EV Powered By Laptop Batteries Sets World Record, Cruising 600 Miles on a Single Charge
It didn’t take Japan’s battery-powered Mira EV long to top itself. Last year the car set a record for the … Continued
It didn’t take Japan’s battery-powered Mira EV long to top itself. Last year the car set a record for the longest journey in an electric car without recharging, traveling 345.2 miles between Tokyo and Osaka on a single charge. Packing 8,320 cylindrical lithium-ion batteries, the Japan EV Club’s Mira EV has now bested its own short-lived record, traveling 623.3 miles on a single charge this past weekend.
The Sanyo batteries packed into the Mira are the same as those typically used in laptops and other common mobile technology. At a track in Ibaraki, Japan, the Japan Electric Vehicle Club oversaw the trial, which effectively doubled the previous record over the course of more than 22 hours.
During that marathon the car averaged a not-so-practical 30 miles per hour, so don’t go converting your ride to laptop power just yet. While Mira’s progress deserves applause, it has by no means solved the problems inherent in EV transportation, most notably the power/range tradeoff. What the Mira EV really proved this weekend is that with some smart thinking and a little tinkering, the Japan EV Club was able to coax nearly twice the range out of the same car using the same number of batteries in just a few months time. That’s serious improvement.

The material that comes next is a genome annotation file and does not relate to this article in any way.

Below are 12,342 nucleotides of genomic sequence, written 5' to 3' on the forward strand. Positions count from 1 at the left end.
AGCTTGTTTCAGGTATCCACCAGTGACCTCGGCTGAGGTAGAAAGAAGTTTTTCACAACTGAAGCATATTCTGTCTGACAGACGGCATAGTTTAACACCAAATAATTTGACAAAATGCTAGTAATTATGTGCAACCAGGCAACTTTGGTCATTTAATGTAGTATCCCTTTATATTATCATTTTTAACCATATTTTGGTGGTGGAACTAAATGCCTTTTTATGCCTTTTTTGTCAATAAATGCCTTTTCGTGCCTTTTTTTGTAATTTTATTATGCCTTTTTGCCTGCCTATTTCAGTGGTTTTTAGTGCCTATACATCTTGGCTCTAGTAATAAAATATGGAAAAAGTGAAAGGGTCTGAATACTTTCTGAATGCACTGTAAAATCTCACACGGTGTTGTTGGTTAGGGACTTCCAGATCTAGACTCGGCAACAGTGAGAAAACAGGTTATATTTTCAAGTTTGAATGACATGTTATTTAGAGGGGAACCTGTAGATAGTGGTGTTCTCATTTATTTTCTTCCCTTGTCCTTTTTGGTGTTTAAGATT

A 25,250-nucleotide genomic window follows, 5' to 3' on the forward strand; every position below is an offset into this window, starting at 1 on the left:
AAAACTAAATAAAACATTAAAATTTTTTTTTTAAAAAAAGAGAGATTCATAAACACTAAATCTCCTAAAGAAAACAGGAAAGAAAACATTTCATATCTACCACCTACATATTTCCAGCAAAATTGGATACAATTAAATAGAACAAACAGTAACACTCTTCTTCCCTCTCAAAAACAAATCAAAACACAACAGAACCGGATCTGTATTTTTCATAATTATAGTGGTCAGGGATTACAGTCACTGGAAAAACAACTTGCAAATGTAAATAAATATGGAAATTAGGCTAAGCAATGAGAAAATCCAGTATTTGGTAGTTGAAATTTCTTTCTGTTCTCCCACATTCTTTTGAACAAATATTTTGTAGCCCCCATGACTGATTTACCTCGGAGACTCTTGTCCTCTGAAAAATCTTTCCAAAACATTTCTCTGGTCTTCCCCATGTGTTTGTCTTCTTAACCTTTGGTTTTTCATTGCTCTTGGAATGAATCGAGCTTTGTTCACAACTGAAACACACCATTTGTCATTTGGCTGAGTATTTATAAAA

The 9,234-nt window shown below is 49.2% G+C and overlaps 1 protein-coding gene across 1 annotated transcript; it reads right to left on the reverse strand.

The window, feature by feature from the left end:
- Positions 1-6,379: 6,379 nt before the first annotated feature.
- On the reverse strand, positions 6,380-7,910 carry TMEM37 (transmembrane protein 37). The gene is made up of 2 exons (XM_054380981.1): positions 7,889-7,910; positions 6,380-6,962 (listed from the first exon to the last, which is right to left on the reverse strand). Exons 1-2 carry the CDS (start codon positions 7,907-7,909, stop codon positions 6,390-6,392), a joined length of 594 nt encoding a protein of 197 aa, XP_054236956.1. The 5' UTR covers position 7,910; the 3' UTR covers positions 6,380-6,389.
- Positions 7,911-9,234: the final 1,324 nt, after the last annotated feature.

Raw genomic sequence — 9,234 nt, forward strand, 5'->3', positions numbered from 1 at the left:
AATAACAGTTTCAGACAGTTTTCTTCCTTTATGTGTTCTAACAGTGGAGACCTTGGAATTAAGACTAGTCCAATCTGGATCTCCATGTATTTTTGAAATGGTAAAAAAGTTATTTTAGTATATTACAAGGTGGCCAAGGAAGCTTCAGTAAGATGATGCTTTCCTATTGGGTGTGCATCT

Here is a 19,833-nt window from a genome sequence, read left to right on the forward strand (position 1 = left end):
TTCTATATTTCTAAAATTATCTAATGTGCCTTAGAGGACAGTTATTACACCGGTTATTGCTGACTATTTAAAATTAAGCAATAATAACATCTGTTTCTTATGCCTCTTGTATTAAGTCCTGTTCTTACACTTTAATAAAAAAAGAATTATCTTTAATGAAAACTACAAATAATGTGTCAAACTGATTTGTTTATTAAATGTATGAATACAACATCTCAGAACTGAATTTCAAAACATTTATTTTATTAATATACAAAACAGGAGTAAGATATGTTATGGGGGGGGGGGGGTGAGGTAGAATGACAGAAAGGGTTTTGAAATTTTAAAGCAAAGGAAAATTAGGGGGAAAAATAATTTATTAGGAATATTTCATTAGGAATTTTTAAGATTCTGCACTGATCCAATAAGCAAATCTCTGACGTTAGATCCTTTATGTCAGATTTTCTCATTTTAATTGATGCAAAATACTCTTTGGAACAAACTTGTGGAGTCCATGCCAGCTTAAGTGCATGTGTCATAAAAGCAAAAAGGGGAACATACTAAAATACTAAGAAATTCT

Technically speaking, the Mira EV’s previous record stood for only a month, as the Guinness Book of World Records didn’t officially recognize last autumn’s record-setting journey until April of this year. Which means while the Mira EV might not be breaking any land speed records, its pace of development is pretty impressive.